The Cost Of Starting A Family: How Your First Child Will Impact Your Living Costs

  • A new study from MoneySuperMarket reveals the costs involved with adding on a new family member
  • See how living, shopping, and transport double in cost from a couple’s £13,436 through to a 3-person family at £27,508.
  • Having a 2nd bedroom adds on £122 to monthly rent on average in the UK

Whether as a couple, or as a single parent, having your first child can be the most exciting step in your life, but it can come with unforeseen costs. To help Britons understand how much it can cost to increase the size of your family, MoneySuperMarket has conducted research that looks at a series of metrics including home purchase, the weekly food shop and household bills.

Regular Payment Increases

To cover all regular payments like bills and rent, a person living alone has to spend about 45% of the average UK salary of £27,195.[1] However, living with a partner can actually cut down the costs, as bills only slightly increase from £12,161 to £13,248, but two salaries can contribute to paying them back.

Yet, the first child dramatically increases these costs by a huge £14,073 per year in living expenses such as, food, rent and transport alone. Some of the key factors that are affected are:

  1. Rent – Monthly rent for a one-bedroom house is an average of £840.This increases to £962 on average once you add a second bedroom – which will be needed as soon as your first child is able to sleep in a room alone. Most likely to be a family’s biggest outgoing, the child benefit (£20.70 a week for the first child and £13.70 for each child beyond this) pays for only 17% of the difference.[2]
  2. Property Purchase – the cost of buying a flat or house is also sizeably different when looking for a two-bedroom property, as the cost rises from £167,778 to £228,574 on average in the UK.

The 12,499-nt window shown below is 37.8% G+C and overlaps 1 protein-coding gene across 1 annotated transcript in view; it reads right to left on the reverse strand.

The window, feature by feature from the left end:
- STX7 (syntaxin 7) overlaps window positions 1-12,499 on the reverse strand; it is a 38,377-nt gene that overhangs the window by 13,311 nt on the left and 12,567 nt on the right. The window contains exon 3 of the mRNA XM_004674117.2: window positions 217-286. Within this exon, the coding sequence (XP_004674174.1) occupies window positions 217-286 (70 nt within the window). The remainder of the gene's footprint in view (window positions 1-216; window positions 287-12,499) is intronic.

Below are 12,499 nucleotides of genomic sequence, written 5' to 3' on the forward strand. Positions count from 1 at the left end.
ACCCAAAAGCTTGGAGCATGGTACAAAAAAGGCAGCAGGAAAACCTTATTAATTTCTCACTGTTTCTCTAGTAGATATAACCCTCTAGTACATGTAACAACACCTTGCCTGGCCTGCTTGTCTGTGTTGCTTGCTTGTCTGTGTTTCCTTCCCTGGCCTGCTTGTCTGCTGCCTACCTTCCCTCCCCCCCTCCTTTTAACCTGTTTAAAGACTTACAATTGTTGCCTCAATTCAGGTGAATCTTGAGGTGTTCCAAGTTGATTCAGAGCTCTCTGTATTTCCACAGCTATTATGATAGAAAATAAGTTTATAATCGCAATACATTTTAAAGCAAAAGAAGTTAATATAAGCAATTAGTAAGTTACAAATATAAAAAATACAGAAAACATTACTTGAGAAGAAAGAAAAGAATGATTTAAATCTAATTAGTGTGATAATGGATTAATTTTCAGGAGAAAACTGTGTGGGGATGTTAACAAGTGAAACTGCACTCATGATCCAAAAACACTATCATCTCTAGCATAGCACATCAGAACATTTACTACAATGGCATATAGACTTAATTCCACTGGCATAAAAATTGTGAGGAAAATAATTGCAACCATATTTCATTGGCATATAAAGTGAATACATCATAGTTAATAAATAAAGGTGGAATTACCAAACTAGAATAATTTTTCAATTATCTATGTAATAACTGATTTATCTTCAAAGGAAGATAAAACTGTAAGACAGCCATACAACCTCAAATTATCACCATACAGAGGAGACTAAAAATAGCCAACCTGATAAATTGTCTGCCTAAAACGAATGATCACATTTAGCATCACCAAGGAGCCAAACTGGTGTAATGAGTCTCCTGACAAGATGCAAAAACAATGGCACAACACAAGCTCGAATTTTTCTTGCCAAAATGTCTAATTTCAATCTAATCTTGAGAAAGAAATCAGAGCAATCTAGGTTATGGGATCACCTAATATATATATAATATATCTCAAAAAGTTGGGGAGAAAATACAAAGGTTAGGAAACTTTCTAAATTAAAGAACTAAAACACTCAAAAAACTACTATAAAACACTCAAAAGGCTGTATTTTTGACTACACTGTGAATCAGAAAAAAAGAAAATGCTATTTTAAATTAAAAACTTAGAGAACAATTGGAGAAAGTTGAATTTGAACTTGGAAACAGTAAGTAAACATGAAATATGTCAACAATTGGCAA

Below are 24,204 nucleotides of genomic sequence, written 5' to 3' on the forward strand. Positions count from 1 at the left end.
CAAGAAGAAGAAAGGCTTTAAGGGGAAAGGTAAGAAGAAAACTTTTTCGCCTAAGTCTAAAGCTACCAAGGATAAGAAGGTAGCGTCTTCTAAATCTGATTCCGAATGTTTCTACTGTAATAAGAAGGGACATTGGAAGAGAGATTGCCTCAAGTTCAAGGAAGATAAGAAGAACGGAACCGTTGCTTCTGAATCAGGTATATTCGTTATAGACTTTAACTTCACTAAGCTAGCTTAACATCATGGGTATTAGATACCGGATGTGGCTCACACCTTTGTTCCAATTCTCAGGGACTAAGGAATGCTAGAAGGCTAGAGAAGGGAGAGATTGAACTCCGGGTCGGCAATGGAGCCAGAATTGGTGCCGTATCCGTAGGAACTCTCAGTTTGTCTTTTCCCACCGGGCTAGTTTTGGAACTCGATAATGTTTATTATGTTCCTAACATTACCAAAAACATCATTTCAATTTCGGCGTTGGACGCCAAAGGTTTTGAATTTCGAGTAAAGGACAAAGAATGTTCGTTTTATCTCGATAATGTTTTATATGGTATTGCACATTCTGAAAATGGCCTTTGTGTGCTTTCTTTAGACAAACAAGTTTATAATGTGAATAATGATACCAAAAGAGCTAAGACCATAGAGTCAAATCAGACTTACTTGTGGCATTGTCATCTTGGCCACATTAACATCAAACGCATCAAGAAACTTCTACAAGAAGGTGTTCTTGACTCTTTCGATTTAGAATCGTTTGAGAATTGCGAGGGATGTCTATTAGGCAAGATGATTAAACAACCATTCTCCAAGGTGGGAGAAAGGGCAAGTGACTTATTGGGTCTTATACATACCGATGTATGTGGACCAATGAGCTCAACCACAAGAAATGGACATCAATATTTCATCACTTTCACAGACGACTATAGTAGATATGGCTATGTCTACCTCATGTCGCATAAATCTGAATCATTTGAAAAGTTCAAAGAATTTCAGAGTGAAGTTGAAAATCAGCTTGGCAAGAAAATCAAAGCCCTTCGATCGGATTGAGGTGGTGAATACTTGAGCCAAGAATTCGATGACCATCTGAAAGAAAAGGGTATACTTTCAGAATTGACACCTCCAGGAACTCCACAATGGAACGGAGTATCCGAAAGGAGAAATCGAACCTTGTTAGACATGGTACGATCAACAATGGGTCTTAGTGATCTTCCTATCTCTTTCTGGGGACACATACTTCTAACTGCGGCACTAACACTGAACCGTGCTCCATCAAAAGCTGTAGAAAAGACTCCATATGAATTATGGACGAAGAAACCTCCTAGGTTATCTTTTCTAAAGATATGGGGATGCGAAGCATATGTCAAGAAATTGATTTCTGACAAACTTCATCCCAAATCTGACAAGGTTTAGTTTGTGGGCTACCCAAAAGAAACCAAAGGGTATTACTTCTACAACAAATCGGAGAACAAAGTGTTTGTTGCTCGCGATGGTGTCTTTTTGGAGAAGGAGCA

3. Bills – Having your first child can incur a difference of around £212 on average to your gas, electricity and water bills through extra usage, perhaps including late-night cups of tea and twice-daily baths! Water and gas bills increase the most based on the number of people in a household, whereas the rise in electricity usage is comparatively low.
  4. Food Shop – The average weekly food shop for a couple and their child is about £42.70, as opposed to £37.20 for a couple. For single parents, the weekly food shop can be expected to double from £18.60 to £37.20 when expecting their first child.

Family Planning Matters


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According to government data, average household expenditure increased 5% from 2016 to 2017. Since 2010, the cost of living has raised by £95.20 a week on average – that’s £4,950.40 per year.[3]

MoneySupermarket’s new research into the real and startling costs of having your first child prove why it is so important to plan ahead financially, and what to expect when you take the first steps in growing your family.

 Stephen Murray, energy expert at MoneySuperMarket says,

“There are numerous factors that households across the UK have to consider when looking to increase the size of your family, whether it’s feeding an extra mouth or buying a bigger house. It is therefore important to see what you can do to bring these costs down, with household bills being a good place to start.

“Many consumers across the UK are unaware that they are currently overpaying on their energy bill, due to the fact that they are on an expensive standard variable tariff. For those who are considering increasing the size of their family, we urge them to take control of their finances and shop around for a competitive, fixed rate deal, either with a Big Six or new supplier. This means that the cost of each unit of gas and electricity you use is fixed for an agreed term – even if your supplier decides to increase prices. Switching could not be simpler – it literally takes five minutes online and you could save £250 or more. It’s a quick and easy way to bring down your bills ahead of your new arrival”.

For more costs of growing your family, and an insight into how it’ll affect other features of your life, check out the full study on the MoneySuperMarket website here.